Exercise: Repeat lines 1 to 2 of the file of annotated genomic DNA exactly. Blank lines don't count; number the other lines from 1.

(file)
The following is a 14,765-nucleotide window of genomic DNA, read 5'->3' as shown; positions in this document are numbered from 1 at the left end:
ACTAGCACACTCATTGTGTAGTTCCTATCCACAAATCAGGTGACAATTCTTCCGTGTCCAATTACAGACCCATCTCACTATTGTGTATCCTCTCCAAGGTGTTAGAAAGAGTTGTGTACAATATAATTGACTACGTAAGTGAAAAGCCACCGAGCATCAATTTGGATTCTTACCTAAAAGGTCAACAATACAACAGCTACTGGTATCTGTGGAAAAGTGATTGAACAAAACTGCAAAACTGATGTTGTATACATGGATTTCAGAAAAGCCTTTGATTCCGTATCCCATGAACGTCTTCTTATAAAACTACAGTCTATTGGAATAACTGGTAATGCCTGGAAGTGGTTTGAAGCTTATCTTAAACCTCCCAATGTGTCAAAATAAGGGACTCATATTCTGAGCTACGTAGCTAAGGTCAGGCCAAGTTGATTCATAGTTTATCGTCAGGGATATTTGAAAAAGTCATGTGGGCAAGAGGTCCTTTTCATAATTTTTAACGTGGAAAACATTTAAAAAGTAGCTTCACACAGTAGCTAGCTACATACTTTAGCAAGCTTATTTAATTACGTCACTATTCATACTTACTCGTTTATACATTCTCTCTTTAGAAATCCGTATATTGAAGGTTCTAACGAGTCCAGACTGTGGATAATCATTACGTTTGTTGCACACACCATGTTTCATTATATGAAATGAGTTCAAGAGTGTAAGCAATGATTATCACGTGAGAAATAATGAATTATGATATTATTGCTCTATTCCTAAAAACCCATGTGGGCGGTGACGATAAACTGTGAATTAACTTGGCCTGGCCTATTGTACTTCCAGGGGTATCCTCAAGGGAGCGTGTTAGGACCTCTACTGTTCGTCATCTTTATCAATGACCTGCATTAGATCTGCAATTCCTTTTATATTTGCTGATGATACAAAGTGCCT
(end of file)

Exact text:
The following is a 14,765-nucleotide window of genomic DNA, read 5'->3' as shown; positions in this document are numbered from 1 at the left end:
ACTAGCACACTCATTGTGTAGTTCCTATCCACAAATCAGGTGACAATTCTTCCGTGTCCAATTACAGACCCATCTCACTATTGTGTATCCTCTCCAAGGTGTTAGAAAGAGTTGTGTACAATATAATTGACTACGTAAGTGAAAAGCCACCGAGCATCAATTTGGATTCTTACCTAAAAGGTCAACAATACAACAGCTACTGGTATCTGTGGAAAAGTGATTGAACAAAACTGCAAAACTGATGTTGTATACATGGATTTCAGAAAAGCCTTTGATTCCGTATCCCATGAACGTCTTCTTATAAAACTACAGTCTATTGGAATAACTGGTAATGCCTGGAAGTGGTTTGAAGCTTATCTTAAACCTCCCAATGTGTCAAAATAAGGGACTCATATTCTGAGCTACGTAGCTAAGGTCAGGCCAAGTTGATTCATAGTTTATCGTCAGGGATATTTGAAAAAGTCATGTGGGCAAGAGGTCCTTTTCATAATTTTTAACGTGGAAAACATTTAAAAAGTAGCTTCACACAGTAGCTAGCTACATACTTTAGCAAGCTTATTTAATTACGTCACTATTCATACTTACTCGTTTATACATTCTCTCTTTAGAAATCCGTATATTGAAGGTTCTAACGAGTCCAGACTGTGGATAATCATTACGTTTGTTGCACACACCATGTTTCATTATATGAAATGAGTTCAAGAGTGTAAGCAATGATTATCACGTGAGAAATAATGAATTATGATATTATTGCTCTATTCCTAAAAACCCATGTGGGCGGTGACGATAAACTGTGAATTAACTTGGCCTGGCCTATTGTACTTCCAGGGGTATCCTCAAGGGAGCGTGTTAGGACCTCTACTGTTCGTCATCTTTATCAATGACCTGCATTAGATCTGCAATTCCTTTTATATTTGCTGATGATACAAAGTGCCT